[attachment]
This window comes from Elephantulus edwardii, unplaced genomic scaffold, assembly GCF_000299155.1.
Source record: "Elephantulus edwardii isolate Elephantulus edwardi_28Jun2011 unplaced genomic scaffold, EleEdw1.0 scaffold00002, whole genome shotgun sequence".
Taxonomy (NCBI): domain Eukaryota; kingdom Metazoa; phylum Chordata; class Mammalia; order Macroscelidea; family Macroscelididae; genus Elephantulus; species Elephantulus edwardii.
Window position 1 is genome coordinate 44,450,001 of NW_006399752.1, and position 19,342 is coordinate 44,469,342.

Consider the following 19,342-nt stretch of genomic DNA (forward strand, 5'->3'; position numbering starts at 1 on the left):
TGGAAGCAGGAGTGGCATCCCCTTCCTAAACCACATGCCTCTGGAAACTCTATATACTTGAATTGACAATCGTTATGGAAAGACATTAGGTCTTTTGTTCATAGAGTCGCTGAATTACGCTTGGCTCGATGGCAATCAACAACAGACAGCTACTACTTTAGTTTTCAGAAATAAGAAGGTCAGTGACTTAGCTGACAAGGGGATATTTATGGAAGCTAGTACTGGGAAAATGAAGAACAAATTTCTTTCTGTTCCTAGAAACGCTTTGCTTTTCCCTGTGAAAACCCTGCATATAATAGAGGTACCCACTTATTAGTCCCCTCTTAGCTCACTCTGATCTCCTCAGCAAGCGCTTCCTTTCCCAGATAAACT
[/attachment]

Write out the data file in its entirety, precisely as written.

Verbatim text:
This window comes from Elephantulus edwardii, unplaced genomic scaffold, assembly GCF_000299155.1.
Source record: "Elephantulus edwardii isolate Elephantulus edwardi_28Jun2011 unplaced genomic scaffold, EleEdw1.0 scaffold00002, whole genome shotgun sequence".
Taxonomy (NCBI): domain Eukaryota; kingdom Metazoa; phylum Chordata; class Mammalia; order Macroscelidea; family Macroscelididae; genus Elephantulus; species Elephantulus edwardii.
Window position 1 is genome coordinate 44,450,001 of NW_006399752.1, and position 19,342 is coordinate 44,469,342.

Consider the following 19,342-nt stretch of genomic DNA (forward strand, 5'->3'; position numbering starts at 1 on the left):
TGGAAGCAGGAGTGGCATCCCCTTCCTAAACCACATGCCTCTGGAAACTCTATATACTTGAATTGACAATCGTTATGGAAAGACATTAGGTCTTTTGTTCATAGAGTCGCTGAATTACGCTTGGCTCGATGGCAATCAACAACAGACAGCTACTACTTTAGTTTTCAGAAATAAGAAGGTCAGTGACTTAGCTGACAAGGGGATATTTATGGAAGCTAGTACTGGGAAAATGAAGAACAAATTTCTTTCTGTTCCTAGAAACGCTTTGCTTTTCCCTGTGAAAACCCTGCATATAATAGAGGTACCCACTTATTAGTCCCCTCTTAGCTCACTCTGATCTCCTCAGCAAGCGCTTCCTTTCCCAGATAAACT